Arizona State Introduces Todd Graham

Sun Devils prez pushing for an eight-team playoff


In the past several months we’ve seen the president of the NCAA, the Big Ten and the executive director of the BcS acknowledge in some form or another that a change to major college football is coming, with all heavily intimating that a four-team playoff would be palatable.  Earlier this week, Georgia president Michael Adams wouldn’t rule out an eight-team playoff as Div. 1-A’s first foray into a playoff system.

Now the president of a member of the Pac-12, which along with its Rose Bowl counterpart has long been staunchly anti-playoff, has gone public with the most “radical” concept for how the postseason should be structured.

In an interview with Craig Harris of the Arizona Republic, Arizona State president Michael Crow (pictured, right) laid out his proposal for a playoff system that would be run — our emphasis added — by the NCAA: the eight highest-ranked champions from the 11 conferences participating in a single-elimination tournament.  Crow, the Republic writes, “declined to specifically say how the playoff would work, such as seeding or where games would be played.”

There was also no mention of how independents such as Notre Dame and BYU could qualify for such a playoff system, although “get the hell in a conference” would be implied.

For as radical as it looks compared to what’s already been tossed out there for public consumption, Crow’s proposal doesn’t appear to be a case of flinging something against the wall and hoping it sticks:

He said his plan has some momentum among other college presidents inside and outside his conference, though he declined to identify them. He said he will push other Pacific-12 Conference presidents to adopt his proposal when they meet next month in Los Angeles.

If Crow’s system were in place for the 2011 season, and the BcS rankings were utilized, the playoff field would’ve consisted of LSU (SEC), Oklahoma State (Big 12), Oregon (Pac-12), TCU (MWC), Wisconsin (Big Ten), Clemson (ACC), Southern Miss (Conference USA) and West Virginia (Big East).  If seedings were based solely on BcS rankings, the matchups would’ve looked as follows:

No. 1 LSU vs. No. 23 West Virginia (a regular season rematch, of course)
No. 3 Oklahoma State vs. No. 21 Southern Miss
No. 5 Oregon vs.  No. 18 TCU
No. 10 Wisconsin vs. No. 15 Clemson

Noticeably absent?  2011 BcS champion Alabama, which did not win its division let alone its conference and thus would not qualify under Crow’s proposal.

Crow’s plan would likely meet serious resistance from, among others, the SEC, which has placed two teams inside the top eight in each of the past six final regular-season BcS rankings.  Resistance could also come from the Big Ten, which by all accounts is grudgingly being pulled into considering a four-team model; an eight-team playoff right out of the gate may cause Jim Delany‘s head to spontaneously combust.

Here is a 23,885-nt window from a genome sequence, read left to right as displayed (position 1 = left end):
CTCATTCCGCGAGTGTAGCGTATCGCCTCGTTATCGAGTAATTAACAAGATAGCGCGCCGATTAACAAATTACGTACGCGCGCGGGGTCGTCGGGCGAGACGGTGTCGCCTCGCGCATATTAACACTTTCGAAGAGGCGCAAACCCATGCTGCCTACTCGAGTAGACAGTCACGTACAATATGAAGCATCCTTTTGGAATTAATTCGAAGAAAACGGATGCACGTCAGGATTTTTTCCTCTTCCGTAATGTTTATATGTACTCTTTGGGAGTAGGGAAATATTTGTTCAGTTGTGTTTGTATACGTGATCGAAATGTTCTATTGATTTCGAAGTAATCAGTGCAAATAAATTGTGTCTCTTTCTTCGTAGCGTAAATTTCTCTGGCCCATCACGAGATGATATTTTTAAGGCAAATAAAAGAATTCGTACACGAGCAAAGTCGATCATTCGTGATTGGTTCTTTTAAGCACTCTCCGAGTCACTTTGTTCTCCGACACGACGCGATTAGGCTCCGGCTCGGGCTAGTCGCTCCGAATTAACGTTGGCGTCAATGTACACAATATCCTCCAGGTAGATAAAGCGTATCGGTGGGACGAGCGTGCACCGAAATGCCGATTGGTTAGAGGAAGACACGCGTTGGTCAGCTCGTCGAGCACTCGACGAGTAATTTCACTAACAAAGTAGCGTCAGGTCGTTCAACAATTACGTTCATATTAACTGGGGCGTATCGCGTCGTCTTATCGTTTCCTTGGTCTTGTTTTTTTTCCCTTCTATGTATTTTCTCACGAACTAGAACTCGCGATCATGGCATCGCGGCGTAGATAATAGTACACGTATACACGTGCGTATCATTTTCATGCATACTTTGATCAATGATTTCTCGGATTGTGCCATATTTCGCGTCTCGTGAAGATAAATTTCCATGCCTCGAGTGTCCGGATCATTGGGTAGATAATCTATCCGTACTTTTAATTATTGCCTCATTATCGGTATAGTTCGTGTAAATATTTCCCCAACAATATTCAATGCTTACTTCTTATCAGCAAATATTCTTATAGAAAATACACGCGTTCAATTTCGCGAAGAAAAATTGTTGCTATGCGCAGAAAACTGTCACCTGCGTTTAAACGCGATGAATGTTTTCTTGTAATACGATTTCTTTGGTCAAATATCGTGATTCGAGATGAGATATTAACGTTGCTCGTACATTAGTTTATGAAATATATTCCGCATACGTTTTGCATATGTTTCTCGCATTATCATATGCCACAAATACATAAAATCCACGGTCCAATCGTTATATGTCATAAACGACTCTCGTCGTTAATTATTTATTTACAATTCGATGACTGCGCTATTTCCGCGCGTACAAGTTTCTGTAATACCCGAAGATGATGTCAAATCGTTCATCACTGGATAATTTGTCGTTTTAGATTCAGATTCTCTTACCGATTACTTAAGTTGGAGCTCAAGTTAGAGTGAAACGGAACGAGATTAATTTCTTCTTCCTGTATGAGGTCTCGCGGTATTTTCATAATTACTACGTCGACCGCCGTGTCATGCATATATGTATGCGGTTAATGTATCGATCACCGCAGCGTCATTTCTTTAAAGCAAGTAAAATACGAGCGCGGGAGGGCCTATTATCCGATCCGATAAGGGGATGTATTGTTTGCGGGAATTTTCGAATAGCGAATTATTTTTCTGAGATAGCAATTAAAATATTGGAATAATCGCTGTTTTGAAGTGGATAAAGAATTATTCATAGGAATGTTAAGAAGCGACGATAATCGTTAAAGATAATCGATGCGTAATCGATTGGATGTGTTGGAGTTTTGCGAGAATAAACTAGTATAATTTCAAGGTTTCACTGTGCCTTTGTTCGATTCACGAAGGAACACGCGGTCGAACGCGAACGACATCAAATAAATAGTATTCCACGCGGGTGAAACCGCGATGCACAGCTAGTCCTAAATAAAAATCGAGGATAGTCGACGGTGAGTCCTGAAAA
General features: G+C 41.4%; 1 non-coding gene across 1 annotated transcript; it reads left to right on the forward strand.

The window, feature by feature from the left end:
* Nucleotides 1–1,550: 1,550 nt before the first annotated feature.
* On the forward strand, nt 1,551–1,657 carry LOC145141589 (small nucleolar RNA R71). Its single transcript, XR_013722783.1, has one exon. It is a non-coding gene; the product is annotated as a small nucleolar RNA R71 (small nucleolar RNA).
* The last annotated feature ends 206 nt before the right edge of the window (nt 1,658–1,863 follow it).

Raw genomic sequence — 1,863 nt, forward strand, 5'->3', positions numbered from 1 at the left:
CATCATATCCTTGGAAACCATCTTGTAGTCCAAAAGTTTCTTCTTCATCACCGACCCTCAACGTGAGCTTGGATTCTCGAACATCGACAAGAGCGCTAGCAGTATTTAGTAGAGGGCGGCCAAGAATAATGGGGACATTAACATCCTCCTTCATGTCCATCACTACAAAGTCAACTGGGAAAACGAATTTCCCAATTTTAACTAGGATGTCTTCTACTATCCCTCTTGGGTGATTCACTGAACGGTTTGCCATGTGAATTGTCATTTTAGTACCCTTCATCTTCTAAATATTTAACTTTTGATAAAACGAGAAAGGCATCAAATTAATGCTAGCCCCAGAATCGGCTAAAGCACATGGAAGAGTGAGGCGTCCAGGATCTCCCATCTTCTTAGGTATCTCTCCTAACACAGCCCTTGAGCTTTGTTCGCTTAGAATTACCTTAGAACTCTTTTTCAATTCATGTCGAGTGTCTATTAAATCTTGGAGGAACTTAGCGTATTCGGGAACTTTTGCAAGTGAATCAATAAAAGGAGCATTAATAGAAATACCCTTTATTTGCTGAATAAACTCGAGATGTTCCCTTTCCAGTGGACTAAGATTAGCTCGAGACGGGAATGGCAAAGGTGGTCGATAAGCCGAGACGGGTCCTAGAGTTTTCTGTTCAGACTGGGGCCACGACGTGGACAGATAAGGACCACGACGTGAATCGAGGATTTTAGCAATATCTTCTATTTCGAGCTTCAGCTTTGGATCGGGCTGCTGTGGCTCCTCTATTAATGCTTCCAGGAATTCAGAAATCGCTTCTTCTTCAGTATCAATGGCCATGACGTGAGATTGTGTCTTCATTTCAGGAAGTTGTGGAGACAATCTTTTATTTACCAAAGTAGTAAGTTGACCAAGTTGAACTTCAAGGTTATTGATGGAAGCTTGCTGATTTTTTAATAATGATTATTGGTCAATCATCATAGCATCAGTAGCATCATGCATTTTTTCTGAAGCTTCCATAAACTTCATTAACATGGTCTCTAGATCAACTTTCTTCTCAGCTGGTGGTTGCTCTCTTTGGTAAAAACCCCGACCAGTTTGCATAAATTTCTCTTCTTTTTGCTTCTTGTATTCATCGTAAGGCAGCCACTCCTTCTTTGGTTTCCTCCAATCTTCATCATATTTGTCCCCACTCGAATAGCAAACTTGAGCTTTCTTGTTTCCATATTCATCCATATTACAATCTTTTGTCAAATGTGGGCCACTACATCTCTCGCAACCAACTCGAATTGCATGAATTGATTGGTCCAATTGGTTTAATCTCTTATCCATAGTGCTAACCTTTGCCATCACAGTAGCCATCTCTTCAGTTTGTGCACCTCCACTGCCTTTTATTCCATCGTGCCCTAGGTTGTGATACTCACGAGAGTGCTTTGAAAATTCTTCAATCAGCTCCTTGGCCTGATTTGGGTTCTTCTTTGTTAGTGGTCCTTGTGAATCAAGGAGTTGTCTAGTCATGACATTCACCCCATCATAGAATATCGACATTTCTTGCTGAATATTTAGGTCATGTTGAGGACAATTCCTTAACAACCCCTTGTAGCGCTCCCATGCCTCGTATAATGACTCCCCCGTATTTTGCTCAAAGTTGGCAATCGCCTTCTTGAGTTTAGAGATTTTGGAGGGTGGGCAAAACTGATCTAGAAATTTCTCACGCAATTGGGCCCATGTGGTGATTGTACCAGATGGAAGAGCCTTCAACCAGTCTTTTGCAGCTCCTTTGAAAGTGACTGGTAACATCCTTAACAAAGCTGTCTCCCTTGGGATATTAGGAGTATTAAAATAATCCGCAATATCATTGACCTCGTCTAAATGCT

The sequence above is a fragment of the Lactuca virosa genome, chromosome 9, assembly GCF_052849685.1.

As was the case with the Big Ten kicking around a four-team playoff with on-campus semifinals, though, the powerbrokers in college football — for whatever reason — are coming to the realization that the postseason in its sport is broken and something, anything, needs to be done to fix it.

“In the Pac-12, we are not strong supporters of the present model,” Crow said.

“The reason for this new model is the model we have right now is not conducive to the long-term success of college football.”

One other interesting note from the Republic’s piece: Bill Hancock, executive director of the BcS, stated that a final decision on what the future of college football’s postseason will look like when the current cycle ends after the 2013 season could be made this summer.

Long-needed change is coming to the top level of college football, and it appears to be coming faster than even the staunchest playoff proponents could’ve ever anticipated.

Stanford hands keys to offense to QB Keller Chryst

SEATTLE, WA - SEPTEMBER 30:  Quarterback Keller Chryst #10 of the Stanford Cardinal looks downfield to pass against the Washington Huskies on September 30, 2016 at Husky Stadium in Seattle, Washington.  (Photo by Otto Greule Jr/Getty Images)
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With things not going anywhere close according to plan this season, Stanford head coach David Shaw is in need of a change. This week that change will come at quarterback, where Keller Chryst will get a chance to start his first game with the Cardinal. Chryst will replace Ryan Burns, who has been picked off seven times this season.

”I hate to get to this point,” Shaw said. ”But it’s the best thing for this offense. We need more production at that position. It’s our challenge to support Keller.”

Chryst has attempted 18 passes this season, completing seven for 63 yards with one interception. He has also rushed 11 times for 11 yards.

Stanford’s offensive woes are not to rest squarely on the shoulders of Burns, but one of the biggest ways to spark a struggling offense is to change the quarterback. Shaw hopes this change will turn things around before things get too much worse this season. Stanford’s offensive numbers are down much more than anyone would have expected this season. The Cardinal are averaging just 17.0 points per game and 299.1 yards per game. Stanford has reached the end zone on offense just 10 times. Oklahoma and Texas Tech combined for 17 touchdowns on Saturday.

”I’ve been working with both all year and they’re both great people,” Stanford wide receiver Trent Irwin said. ”Sometimes you just need a change. We’ll see where it goes and have fun with it.”

Stanford takes on Arizona in Tucson this Saturday night.